Rock engineer Eddie Kramer — who worked with the Beatles, Jimi Hendrix, Led Zeppelin, the Rolling Stones and more — will be the subject of a new documentary, From the Other Side of the Glass. Rolling Stone will team up with Paradise Lost documentarian Joe Berlinger and Spencer Proffer to produce the film.
Directed by John Dorsey, the documentary will trace Kramer’s career, which started in London in the Sixties; he moved there from his hometown of Cape Town, South Africa. It will also examine the era’s cultural and political landscape.
Kramer is noted for having worked on the Beatles’ Magical Mystery Tour highlights “All You Need Is Love” and “Baby You’re a Rich Man.” He engineered five Led Zeppelin albums, including Led Zeppelin II and Physical Graffiti, as well all of Hendrix’s albums, most notably Electric Ladyland.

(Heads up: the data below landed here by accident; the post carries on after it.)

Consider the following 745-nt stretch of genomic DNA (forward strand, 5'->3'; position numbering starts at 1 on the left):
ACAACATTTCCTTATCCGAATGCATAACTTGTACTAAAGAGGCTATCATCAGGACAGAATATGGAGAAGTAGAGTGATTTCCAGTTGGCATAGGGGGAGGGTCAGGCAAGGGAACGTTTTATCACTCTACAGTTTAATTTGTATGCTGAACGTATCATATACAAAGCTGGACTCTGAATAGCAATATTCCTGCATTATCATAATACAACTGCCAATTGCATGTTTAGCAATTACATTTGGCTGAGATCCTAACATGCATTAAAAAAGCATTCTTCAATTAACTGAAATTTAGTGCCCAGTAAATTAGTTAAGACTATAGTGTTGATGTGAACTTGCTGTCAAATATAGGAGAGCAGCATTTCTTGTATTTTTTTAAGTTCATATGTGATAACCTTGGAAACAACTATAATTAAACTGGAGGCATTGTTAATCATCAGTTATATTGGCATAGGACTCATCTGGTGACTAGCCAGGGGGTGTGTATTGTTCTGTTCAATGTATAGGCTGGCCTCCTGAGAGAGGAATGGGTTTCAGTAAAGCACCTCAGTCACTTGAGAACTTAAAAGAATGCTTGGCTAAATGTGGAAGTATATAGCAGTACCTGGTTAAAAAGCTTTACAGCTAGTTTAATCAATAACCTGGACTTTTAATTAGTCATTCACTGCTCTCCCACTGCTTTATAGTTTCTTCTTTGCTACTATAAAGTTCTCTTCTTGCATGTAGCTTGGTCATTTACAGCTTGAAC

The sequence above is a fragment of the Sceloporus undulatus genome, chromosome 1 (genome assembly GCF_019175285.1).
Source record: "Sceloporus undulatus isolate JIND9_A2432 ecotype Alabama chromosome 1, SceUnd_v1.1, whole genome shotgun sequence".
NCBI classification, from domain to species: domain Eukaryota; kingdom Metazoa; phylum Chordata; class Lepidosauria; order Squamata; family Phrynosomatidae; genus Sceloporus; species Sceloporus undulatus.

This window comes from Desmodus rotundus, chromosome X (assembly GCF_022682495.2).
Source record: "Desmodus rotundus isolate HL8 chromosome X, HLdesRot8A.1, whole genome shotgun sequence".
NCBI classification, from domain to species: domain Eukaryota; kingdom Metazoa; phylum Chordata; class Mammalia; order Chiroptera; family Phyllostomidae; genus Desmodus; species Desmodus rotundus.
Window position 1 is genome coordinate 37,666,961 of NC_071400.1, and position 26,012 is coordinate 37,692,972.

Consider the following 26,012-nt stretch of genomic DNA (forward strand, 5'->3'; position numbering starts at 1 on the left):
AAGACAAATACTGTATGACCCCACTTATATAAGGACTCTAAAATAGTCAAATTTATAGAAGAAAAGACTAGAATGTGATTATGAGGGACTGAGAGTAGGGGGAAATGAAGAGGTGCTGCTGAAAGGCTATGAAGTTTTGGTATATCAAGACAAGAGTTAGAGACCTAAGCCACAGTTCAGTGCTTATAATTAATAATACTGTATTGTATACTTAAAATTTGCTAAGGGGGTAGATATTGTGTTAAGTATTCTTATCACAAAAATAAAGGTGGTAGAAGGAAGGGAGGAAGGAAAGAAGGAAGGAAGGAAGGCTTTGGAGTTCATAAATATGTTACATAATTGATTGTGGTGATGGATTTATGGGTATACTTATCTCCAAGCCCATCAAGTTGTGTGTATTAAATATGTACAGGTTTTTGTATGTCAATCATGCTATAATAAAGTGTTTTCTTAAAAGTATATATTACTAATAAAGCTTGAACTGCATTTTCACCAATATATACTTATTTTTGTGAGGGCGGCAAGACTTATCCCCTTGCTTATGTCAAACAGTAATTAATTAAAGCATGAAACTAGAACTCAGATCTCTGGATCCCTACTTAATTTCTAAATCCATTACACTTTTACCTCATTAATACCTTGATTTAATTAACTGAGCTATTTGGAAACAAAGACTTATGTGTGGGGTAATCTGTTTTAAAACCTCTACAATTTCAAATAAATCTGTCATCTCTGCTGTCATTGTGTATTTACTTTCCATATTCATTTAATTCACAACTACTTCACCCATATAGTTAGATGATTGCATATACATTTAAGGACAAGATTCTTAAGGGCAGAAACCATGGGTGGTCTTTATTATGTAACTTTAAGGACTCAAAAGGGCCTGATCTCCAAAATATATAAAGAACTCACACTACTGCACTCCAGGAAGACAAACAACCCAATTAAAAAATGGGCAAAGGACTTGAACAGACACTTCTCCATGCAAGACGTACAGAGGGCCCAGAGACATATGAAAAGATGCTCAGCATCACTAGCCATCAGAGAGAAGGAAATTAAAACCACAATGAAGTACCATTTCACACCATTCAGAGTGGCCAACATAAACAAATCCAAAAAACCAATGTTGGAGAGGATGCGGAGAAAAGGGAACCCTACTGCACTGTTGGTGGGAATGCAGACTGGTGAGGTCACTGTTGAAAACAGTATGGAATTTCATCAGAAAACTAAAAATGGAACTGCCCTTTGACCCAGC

He also engineered Woodstock: Music from the Original Soundtrack and More, a
three-LP live album of the famous festival. He worked on fringe records as well, like Blue Cheers’ Outsideinside and prog-rock band the Nice’s 1969 self-titled LP.
Kramer, who was also a photographer, will showcase images he captured of the artists in a filmed exhibition while the documentary is in production. Proffer’s Meteor 17 will also publish a coffee table book featuring more than 300 of Kramer’s photographs, featuring rock stars from John Lennon to Keith Richards to Jimmy Page.
Berlinger spent last year working on two Ted Bundy projects for Netflix: the docuseries Conversations with a Killer: The Ted Bundy Tapes and Extremely Wicked Shockingly Evil and Vile, a film about the serial killer starring Zac Efron.
“It was all kind of coincidental,” he told Rolling Stone of the back-to-back Bundy projects. “I can’t think of another example of the same filmmaker, at the same time, using two different mediums — a scripted narrative and a documentary — and exploring the same subject using two very different approaches.”